02 April 2020

What You Leave Behind: my tribute to Jeanette Fitzsimons


I was asked to write a poem in tribute to Jeanette Fitzsimons for her Wellington memorial service. That service, along with so much else, has now been postponed, but here is the poem - with thanks to Jenny Campbell for suggesting the whakatauki that precedes it.

This poem was published as part of Coal Action Network Aotearoa's tribute to Jeanette Fitzsimons - Jeanette and I were members of the Coal Action Network Aotearoa Organising Group, and here is the full tribute, which has some wonderfully-written pieces about Jeanette.



What You Leave Behind


Whakatauki


Ehara i te tii e wana ake.
It is not like the ever-renewed shoots of the cabbage tree .


Death is final & irrevocable. The tii or cabbage tree is hard to kill, because new shoots spring from apparently dead branches.




The final movement of the last quartet

stumbles to an end. The players

raise their bows from the strings,

stand, incline their heads,


And wait as the silence stretches on.

The hall is empty. Only microphones

connect them with the world. Where

are you, where have you gone?


Gone from the valley, gone from the hill.

Gone your prodigious memory, your mind.

You were not a kind person, you told me once.

But your forte was kindness in action.


You planted a thousand thousand seeds.

Stony ground devoured some. Others

were taken by drought, swept away

by sudden flood and rising sea.


Yet hundreds still grow, seedlings

sheltered so long by the mighty parent tree

now spiraling upwards in the clearing

made by your fall from the canopy.


Silence in the hall, silence on the Hill.

The air lies thick and curdled.

In our lungs and in our bones

we feel the cost of consequences rise.


All voices end. Yours lives on

in wisdom, friendship, in example.

Be kind. Speak clearly. Be unafraid.

Block the gates of power and greed.


The players leave. The music hides

between the pages of the score.

Alone on stage, one music stand,

one violin, one bow, one empty chair.

18 February 2020

Blackball Readers and Writers Festival 2020

I'm very happy to have been invited to take part in the second Blackball Readers and Writers Festival at Queen's Birthday Weekend.

Below is info about the Festival from Paul Maunder. Check out Paul Maunder's blog for a lot of very interesting thinking on climate change, just transition and many other things!

As someone who lived for 18 months on the West Coast as a child, I'm especially pleased to be going back to the Coast for this Festival.



The second Blackball Readers and Writers Festival will take place at Queen’s Birthday Weekend, running from midday Saturday 30th May to Sunday evening. This year’s theme is activists, renegades and recluses. It will take place once again in the beautiful setting of the local school.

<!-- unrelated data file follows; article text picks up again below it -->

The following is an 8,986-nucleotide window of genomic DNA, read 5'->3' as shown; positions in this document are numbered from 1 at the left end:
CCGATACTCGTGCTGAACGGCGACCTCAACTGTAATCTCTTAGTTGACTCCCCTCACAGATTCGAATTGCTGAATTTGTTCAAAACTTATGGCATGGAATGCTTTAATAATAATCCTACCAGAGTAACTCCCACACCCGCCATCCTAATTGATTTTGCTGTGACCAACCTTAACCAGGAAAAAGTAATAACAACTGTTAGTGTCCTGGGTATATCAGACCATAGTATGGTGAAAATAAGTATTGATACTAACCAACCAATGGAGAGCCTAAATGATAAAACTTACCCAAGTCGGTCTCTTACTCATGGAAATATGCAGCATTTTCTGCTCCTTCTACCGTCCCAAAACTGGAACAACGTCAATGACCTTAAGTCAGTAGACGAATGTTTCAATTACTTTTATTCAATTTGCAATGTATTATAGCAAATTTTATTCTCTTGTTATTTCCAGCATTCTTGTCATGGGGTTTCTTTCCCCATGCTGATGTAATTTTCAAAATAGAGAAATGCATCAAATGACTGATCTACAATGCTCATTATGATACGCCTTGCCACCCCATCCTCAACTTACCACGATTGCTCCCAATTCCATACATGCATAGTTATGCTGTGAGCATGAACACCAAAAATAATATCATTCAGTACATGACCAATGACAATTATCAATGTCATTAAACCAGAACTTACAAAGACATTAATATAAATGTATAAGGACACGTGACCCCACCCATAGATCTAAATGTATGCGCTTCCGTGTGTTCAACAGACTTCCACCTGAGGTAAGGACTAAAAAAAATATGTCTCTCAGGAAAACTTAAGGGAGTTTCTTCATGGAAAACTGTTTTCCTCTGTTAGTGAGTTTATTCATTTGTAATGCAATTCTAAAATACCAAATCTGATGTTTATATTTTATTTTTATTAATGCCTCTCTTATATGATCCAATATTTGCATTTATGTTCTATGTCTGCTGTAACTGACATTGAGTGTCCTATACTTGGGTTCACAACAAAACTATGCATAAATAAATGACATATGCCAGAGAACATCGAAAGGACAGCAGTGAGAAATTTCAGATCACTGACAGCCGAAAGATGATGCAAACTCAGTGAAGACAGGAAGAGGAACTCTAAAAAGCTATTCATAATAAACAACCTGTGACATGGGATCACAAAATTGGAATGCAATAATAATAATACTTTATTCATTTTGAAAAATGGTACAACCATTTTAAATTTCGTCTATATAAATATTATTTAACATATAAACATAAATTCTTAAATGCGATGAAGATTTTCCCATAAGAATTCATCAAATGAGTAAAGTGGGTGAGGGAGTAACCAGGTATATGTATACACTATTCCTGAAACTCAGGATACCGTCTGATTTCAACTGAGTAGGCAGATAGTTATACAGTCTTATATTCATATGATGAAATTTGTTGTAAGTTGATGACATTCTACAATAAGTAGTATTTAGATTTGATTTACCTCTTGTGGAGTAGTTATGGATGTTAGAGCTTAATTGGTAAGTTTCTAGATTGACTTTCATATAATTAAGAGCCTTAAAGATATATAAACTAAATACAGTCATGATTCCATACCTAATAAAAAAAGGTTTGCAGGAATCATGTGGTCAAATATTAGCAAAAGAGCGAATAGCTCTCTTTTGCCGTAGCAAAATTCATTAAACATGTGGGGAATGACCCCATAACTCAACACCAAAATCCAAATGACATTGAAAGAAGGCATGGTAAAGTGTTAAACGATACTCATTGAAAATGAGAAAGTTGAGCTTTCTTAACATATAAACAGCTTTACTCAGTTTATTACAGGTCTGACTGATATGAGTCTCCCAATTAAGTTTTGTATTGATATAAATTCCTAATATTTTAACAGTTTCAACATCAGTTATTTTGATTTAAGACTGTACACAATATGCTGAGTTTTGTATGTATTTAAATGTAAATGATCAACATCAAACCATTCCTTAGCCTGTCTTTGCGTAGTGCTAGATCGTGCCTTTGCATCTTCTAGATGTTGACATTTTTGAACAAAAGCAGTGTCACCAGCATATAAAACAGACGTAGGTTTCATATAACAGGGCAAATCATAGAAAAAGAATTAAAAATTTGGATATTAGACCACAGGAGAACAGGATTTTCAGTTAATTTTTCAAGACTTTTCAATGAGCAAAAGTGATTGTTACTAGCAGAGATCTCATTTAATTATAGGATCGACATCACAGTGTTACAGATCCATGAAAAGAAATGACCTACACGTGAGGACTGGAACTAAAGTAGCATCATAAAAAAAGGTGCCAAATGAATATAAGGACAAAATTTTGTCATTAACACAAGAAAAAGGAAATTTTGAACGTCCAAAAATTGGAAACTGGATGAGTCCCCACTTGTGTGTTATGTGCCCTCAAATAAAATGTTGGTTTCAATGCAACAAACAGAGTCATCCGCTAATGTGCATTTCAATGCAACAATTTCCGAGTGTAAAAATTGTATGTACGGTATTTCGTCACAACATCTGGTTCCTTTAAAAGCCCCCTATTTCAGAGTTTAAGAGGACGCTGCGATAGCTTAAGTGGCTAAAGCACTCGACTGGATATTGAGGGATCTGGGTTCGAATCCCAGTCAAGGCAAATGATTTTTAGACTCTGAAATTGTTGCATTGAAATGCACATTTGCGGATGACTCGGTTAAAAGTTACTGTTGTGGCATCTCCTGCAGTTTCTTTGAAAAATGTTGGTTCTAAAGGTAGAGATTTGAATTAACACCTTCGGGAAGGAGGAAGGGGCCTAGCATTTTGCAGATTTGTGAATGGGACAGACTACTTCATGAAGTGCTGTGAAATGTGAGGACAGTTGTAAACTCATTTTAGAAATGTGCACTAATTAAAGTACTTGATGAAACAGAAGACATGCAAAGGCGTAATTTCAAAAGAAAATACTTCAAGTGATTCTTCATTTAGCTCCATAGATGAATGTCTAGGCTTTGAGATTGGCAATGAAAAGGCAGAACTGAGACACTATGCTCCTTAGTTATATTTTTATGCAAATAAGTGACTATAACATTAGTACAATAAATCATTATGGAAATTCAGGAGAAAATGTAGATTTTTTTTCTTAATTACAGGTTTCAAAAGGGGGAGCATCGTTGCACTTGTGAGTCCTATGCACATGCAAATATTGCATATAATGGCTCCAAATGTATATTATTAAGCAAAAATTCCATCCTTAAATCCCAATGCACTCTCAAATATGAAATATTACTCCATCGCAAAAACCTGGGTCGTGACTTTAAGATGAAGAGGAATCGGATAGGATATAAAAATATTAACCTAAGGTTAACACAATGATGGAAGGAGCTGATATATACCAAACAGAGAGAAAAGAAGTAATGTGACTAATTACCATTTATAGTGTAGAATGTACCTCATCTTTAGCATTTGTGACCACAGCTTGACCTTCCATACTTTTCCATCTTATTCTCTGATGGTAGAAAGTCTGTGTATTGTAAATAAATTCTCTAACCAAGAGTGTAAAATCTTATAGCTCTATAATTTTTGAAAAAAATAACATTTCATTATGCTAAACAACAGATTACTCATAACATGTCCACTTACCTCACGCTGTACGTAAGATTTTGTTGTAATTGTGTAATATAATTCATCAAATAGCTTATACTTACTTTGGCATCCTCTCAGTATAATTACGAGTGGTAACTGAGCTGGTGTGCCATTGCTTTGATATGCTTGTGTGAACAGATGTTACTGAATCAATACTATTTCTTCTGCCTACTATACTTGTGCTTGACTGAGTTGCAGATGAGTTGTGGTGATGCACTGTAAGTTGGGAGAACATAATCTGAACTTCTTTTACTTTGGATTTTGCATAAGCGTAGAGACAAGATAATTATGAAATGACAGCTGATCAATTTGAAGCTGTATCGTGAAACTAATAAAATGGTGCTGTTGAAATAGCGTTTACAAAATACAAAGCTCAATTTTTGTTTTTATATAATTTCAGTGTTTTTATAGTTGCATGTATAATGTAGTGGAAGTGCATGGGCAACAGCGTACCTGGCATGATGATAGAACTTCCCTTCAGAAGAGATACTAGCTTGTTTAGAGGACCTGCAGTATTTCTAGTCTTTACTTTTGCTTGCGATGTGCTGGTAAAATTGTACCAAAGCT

To begin the festival, biographer, Pat White and editor and environmental writer, David Young will ‘recover’ the work of Greymouth born, Peter Hooper, poet, teacher, novelist, environmentalist and mentor to young writers. Choosing to stay and write on the Coast, he was in some ways, a tragic figure.

After a break, Caroline Selwood will interview Sandra Arnold, whose work includes two novels, a book on parental bereavement, a short fiction collection and her third, recent historical novel, The Ash, the Well and the Bluebell. To conclude the afternoon, Pat White will then read some of his own poems.

After dinner, Paul Maunder’s Waiting for Greta, a remake of the theatre classic, Waiting for Godot will be performed.

Sunday morning, Paddy Richardson will talk with Becky Manawatu, whose first novel, Auē, dealing with ‘kids, gangs and curdled masculinity’, has been very well received. Elspeth Sandys will then speak with David Young about her extensive writing life with a focus on her latest work, A Communist in the Family: Searching for Rewi Alley, a story that combines family memoir, biography, history and travelogue.

After lunch, Paul Maunder will talk with Nicky Hager, NZ’s best known investigative Journalist, whose books have uncovered environmental, political and military skulduggery. How did his work begin? What is the role of the journalist-writer, what is the methodology, what are the ethical issues?

The afternoon will conclude with a panel discussion with two writers, their source material and their motivation, chaired by Kennedy Warne. Tim Jones, whose latest novel is a Cli-Fi book, Where We Land will be joined by Kathleen Gallagher, whose recent novel Inangahua Gold is inspired by local history and environment. The festival will conclude with a dinner at which people can read a letter of importance in their lives, part of the festival’s aim to resurrect the art of the letter. A wide range of accommodation is available in Blackball.


Registration: wkcultur@gmail.com
Full festival: $80, including lunches and Saturday dinner. One day: $40. Session: $20